Posted by: Steven J. Picardi
Date: October 24, 2012
In an effort to ensure that an injured worker will receive workers’ compensation benefits even when his actual employer fails to maintain workers’ compensation insurance, Section 8-41-401 provides that any person or company conducting any business by contracting out any part of its business to any subcontractor shall be liable for workers’ compensation benefits if the actual employer fails to maintain workers’ compensation coverage. Essentially, the Act makes the corporation contracting out the work the “statutory employer” of the injured worker. Statutory employer liability is not limited to construction jobs. Essentially, any employer can be held liable under § 8-41-401 if it contracts out work (even maintenance work) and the employer which employs the claimant fails to secure workers’ compensation coverage for its employees.
When an employer preforming work for another person or company fails to secure workers’ compensation coverage for its employees, the claimant usually files a claim against the claimant’s employer and any of the contractors that hired the claimant’s employer. The Court of Appeals recently held that if the claimant settles with any of the respondents, the settlement precludes an award of benefits against any of the other respondents. Read v. Industrial Claim Appeals Office, 12 CA 0253 (October 18, 2012)(not selected for official publication). In Read, the claimant was employed by A&S Heating and Air as a service technician. A retail store hired A&S to fix its swamp cooler. Read was injured while removing the swamp cooler. A&S did not have workers’ compensation coverage, so Read filed a claim against A&S and the retail store, pursuant to § 8-41-401. Read then settled the claim against the retail store, and proceeded to hearing against the employer. The Administrative Law Judge found that the retail store was claimant’s statutory employer pursuant to § 8-41-401. The Administrative Law Judge then concluded that because claimant had settled and closed his claim with the retail store, he could not pursue a claim against A&S for the same workers’ compensation benefits.
The claimant appealed the dismissal of his claim. The Court of Appeals affirmed the dismissal, holding that the statutory employer statutes contemplate that there can be only one employer liable under the Act. The Court of Appeals found that the claimant’s division-approved settlement not only closed his claim against the retail store, but it also constituted an “award.” Since there can be only one employer, the settlement with the retail store (the statutory employer) precluded any claim against the actual employer.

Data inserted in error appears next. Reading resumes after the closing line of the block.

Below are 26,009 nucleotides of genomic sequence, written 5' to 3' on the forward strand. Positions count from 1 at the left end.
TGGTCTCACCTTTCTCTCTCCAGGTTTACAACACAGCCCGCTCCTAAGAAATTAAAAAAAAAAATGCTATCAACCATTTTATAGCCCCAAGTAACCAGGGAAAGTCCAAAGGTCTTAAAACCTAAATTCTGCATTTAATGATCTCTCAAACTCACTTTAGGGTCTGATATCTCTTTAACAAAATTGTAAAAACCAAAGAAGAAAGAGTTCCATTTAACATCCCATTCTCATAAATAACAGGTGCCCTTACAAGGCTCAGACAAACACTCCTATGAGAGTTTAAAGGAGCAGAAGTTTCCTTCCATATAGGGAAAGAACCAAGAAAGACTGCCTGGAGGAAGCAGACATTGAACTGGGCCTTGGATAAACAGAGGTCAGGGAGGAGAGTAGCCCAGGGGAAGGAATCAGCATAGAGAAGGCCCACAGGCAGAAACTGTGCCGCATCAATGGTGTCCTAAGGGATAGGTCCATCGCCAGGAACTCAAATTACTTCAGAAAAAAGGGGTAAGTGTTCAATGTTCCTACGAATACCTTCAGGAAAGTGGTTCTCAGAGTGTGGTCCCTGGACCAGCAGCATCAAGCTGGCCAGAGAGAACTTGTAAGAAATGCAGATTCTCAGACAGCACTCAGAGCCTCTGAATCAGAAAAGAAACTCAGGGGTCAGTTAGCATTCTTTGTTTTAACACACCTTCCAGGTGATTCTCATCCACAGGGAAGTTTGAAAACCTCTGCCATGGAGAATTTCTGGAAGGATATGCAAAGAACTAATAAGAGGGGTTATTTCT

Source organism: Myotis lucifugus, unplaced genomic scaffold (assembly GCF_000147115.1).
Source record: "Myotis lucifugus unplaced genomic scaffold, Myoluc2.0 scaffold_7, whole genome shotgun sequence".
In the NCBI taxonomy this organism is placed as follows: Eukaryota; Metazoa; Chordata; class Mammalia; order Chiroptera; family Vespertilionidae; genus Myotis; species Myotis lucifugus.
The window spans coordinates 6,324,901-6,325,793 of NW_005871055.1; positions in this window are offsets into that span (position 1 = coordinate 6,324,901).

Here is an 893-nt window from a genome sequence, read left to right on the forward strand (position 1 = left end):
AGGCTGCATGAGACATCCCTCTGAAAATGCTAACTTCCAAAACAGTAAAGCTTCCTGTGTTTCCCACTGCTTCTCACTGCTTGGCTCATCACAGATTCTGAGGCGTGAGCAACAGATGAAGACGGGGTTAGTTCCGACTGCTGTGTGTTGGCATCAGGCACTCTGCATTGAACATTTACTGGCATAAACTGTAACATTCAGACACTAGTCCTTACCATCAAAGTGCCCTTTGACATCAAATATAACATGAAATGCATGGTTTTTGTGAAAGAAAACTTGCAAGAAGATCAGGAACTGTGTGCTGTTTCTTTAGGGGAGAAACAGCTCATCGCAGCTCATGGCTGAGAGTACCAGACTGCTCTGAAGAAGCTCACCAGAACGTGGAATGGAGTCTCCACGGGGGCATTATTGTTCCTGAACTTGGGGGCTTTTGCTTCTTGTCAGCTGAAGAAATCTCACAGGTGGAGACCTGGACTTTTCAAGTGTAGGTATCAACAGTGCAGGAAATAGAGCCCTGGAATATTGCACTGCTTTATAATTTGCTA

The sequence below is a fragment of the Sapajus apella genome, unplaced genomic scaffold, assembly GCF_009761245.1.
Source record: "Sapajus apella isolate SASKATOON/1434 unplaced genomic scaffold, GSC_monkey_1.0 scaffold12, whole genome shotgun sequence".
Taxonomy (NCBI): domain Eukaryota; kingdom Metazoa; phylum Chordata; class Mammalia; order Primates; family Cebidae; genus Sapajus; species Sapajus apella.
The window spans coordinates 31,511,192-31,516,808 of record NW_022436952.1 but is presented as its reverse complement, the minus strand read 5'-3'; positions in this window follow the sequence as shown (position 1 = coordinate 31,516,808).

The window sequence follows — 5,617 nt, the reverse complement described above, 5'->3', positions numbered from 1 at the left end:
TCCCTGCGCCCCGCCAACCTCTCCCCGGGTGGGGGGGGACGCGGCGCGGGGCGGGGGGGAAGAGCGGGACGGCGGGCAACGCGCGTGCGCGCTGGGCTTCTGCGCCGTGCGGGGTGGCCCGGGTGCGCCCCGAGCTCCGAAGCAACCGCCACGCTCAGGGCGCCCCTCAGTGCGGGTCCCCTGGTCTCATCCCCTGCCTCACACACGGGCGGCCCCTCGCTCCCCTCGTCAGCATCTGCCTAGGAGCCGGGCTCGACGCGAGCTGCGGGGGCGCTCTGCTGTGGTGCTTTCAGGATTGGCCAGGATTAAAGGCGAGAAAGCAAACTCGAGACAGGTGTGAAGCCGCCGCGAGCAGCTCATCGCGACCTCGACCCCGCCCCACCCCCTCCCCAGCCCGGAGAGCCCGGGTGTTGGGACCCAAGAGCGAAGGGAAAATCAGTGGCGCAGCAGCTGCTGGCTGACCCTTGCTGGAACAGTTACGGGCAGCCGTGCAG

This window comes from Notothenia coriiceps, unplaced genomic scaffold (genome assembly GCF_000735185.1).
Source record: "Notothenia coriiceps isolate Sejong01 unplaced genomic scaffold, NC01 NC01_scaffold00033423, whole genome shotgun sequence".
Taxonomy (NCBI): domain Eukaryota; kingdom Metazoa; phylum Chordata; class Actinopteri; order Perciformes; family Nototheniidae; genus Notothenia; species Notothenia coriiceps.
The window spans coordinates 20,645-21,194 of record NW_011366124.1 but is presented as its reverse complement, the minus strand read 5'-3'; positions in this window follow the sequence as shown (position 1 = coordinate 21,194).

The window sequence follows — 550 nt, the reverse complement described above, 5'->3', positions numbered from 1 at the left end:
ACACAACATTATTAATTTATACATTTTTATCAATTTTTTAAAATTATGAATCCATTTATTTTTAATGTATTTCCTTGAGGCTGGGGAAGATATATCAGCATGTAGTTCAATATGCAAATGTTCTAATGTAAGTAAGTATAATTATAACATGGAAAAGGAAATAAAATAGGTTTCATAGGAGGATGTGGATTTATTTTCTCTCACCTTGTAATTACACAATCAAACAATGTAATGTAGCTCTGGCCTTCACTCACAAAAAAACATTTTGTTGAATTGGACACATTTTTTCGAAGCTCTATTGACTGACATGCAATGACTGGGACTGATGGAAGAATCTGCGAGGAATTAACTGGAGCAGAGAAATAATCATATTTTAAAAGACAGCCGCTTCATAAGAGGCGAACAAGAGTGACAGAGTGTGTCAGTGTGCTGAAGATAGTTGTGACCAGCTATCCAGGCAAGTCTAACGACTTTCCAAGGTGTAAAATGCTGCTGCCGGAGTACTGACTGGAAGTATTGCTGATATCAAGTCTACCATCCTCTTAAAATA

The Court of Appeals decision is somewhat vague, but it appears that the Court of Appeals missed the point of the argument in the appeal. The claimant argued that there was insufficient evidence for the Administrative Law Judge to find that the retail store was the statutory employer. The Court of Appeals did not consider that issue, because it concluded that only one employer can be liable under the Act, and the settlement with the retail store, therefore, ended the litigation in the claim. Implicit in the Court of Appeals decision is the assumption that the Director’s approval of the settlement with the retail store constitute a finding that the retail store was liable for benefits under the Act. This assumption is inconsistent with the language of the uniform settlement documents used in workers’ compensation claims, which include a specific denial of liability. Thus, if the settlement itself was not an admission that the retail store was liable for benefits, then the Court of Appeals holding that the claim must be dismissed against the other respondents is in error because there was no finding of liability against the retail store. If the Court of Appeals had considered the issue as phrased by the claimant – whether there was sufficient evidence to conclude that the retail store was a statutory employer – it might have found that there was not sufficient evidence to so conclude, and, therefore, might have reversed the denial of the claim against the other employers.
Because the basis for the Court of Appeals’ decision is not clear, it is equally unclear whether this case can be read to hold that a settlement with one respondent, where that respondent denies liability for the claim, is an absolute bar to liability against any other respondent in a statutory employer claim.